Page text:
Sunday, August 22, 2010

Starbound by Joe Haldeman

Following on the heels of Marsbound by Haldeman, I read Starbound as soon as I was done with the previous book. As this is a sequel, it was a logical course of action...

In Marsbound, we discover intelligent life on Mars, life that was bio-engineered to be the mouthpieces of an advanced alien civilization based on silicon-oxides and existing in a sort of cryo-state: nearly immortal because at those temperatures, nothing moves fast and chemical reactions occur at a snail's pace. The cost of immortality? Living an existence where 1 minute is actually 8.

Carmen and Paul, along with 3 military types, 2 scientists, and 2 Martians, crew an interstellar ship with the purpose of contacting the ET civilization. Their message? Please don't kill us!

So the ship makes the journey of 24 LY to Wolf 25, contact the "Others," and open a dialouge, of sorts. The message is that the Others can't be bothered with treating humanity as anything other than a child civilization, and you'd better not get on our wrong side, or you'll be punished...

The book ends with the "free energy" system that Earth had reversed-engineered from Martian artifacts being "turned off" by the Others, and in fact, all energy sources above biological being robbed of their capabilities. This because the Others had found out that the Earth had built a defensive warfleet, to defend the Earth against Other aggression, while the crew offered their message of peace. Thus the Other's response is to blow up the moon, and deny Earth any sort of spacetravel -- even low Earth Orbit -- for the next 13,000 or so. And rob humanity of technology in general.

I really enjoyed these 2 Haldeman books, but found the ending to be really unsatisfying, so much so that I'm hoping there will be a third book to tie it all up.

What is really dissatisfying about the series is the attitudes of the Others. Haldeman I think goes to great lengths to differentiate their "mentality" (to quote the great, late Marc Bloch) from that of humanity (or even the Martians). What would we have in common with, say, tool-using octopi?

I'm not sure he was entirely successful though. In the end the Others come across as being less interested in exploration, and more interested in "The Game" (there was a throw-away line -- perhaps more important than I would have guessed at the time -- that the Others enjoy games, played by bio-constructs -- in which the objective is not to win, but to learn the rules of the game). Not only does this make it look like they were just playing with humanity ("testing us," as Spy, one of those bio-constructs, mentions), but it also makes them look like a civilization inhabited entirely by immortal children. Arbitrary and capricious.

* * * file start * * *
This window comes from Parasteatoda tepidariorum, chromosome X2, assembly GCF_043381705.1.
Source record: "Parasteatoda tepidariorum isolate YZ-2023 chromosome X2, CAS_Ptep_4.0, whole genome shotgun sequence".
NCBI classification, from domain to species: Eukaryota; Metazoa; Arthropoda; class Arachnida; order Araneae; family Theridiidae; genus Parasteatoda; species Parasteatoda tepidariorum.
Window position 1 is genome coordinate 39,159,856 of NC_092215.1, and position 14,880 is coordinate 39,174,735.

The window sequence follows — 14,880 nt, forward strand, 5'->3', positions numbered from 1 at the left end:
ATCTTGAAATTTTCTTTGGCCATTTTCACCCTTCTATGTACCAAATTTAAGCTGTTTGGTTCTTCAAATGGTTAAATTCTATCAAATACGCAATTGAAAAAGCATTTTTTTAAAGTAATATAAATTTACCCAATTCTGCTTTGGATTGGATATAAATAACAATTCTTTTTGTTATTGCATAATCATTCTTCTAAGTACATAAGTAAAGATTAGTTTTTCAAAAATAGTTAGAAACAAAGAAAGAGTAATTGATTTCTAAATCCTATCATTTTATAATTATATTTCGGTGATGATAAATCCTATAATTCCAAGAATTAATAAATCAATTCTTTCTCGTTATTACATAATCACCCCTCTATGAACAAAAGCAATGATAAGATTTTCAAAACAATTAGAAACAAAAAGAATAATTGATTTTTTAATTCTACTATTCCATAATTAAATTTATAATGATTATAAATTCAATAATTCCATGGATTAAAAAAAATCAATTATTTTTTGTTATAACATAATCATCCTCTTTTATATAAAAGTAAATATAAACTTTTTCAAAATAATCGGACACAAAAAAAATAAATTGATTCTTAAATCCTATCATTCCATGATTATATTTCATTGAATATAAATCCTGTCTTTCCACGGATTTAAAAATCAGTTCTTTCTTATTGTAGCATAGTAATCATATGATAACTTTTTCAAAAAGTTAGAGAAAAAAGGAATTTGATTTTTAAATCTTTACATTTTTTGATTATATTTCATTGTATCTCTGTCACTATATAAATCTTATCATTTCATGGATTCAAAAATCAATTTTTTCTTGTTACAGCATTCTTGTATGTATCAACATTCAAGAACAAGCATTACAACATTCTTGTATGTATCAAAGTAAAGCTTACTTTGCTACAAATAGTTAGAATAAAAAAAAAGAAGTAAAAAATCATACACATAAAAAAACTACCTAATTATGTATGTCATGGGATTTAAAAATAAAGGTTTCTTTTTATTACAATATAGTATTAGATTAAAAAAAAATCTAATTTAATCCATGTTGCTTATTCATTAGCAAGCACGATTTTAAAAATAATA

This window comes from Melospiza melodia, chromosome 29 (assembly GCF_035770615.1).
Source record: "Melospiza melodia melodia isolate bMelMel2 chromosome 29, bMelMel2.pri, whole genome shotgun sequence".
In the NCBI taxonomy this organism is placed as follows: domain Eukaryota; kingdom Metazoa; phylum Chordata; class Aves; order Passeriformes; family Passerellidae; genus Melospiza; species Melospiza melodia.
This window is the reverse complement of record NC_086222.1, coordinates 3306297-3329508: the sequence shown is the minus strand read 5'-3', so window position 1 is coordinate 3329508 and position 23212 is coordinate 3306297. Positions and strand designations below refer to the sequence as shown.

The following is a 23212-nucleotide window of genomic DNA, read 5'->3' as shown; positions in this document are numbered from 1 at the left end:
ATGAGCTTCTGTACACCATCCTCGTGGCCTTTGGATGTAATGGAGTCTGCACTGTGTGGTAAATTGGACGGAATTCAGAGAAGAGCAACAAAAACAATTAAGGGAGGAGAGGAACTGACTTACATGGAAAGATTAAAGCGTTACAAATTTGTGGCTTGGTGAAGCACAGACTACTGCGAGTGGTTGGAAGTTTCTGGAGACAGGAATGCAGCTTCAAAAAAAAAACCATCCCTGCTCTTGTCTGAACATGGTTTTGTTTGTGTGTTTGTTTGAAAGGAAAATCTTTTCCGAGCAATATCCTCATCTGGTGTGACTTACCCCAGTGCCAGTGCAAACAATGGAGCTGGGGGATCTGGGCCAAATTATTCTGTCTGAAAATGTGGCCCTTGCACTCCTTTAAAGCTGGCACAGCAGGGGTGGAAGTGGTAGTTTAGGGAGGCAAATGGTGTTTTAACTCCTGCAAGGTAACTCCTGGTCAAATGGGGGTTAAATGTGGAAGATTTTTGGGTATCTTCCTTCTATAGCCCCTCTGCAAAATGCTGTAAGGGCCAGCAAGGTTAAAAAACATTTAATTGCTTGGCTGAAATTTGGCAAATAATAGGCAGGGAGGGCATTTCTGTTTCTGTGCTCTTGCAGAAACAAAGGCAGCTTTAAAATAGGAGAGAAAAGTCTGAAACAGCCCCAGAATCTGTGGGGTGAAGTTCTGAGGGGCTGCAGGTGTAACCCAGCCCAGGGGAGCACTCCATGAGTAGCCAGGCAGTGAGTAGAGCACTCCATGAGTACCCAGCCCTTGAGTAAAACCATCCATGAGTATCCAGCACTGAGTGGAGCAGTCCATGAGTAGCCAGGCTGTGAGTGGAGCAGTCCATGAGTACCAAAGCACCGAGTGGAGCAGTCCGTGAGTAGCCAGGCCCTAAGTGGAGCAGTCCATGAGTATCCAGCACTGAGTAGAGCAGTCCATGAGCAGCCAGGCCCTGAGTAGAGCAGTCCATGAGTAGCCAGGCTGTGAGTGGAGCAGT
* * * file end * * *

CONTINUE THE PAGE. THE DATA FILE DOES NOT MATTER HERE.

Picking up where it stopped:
In the end, I don't regret reading the books, and I think it is one interpretation on how a first-contact scenario might play out. But I'm hoping for a 3rd book that will propel this series from being merely interesting to "great!"

Tuesday, August 17, 2010

Marsbound by Joe Haldeman

The name Haldeman should be a familiar one to Sci-Fi literature fans: he wrote the widely regarded The Forever War. Winning the Hugo, Nebula and Locus awards (source), this book was as much about Vietnam as it was about SF, cleverly using the plot device of time dilation to illustrate the alienation of soldiers returning home from war.

Marsbound is a somewhat different book, and explores both early colonization of Mars, as well as "first contact." There is nothing original about the storyline, but Haldeman tells it well. It is from the first-person perspective of Carmen, daughter of two scientists that go with them to the Mars colony, along with her younger brother Card. And of course along the way she meets Martians.

When I first started reading this book, I almost thought it was a juvenile SF. The fact it was from the perspective of a teen-aged girl reinforced it. But as the character grew, so did the plotline. By the end it wasn't quite a juvenile I had thought it was. Furthermore, Haldeman's direct, basic, and uncluttered writing style kept it simple and at a good pace. I was easily able to read over 100pgs a night (I usually read for 2 hours) and the book came in at 304pgs, so it only took me a few days to plow through it.

There's some very interesting science-fictional concepts in it, such as the nature of the "Others" (only hinted at in this book) and of course the purpose of the Martians. Overall a good book, and I'm already reading the sequel Spacebound.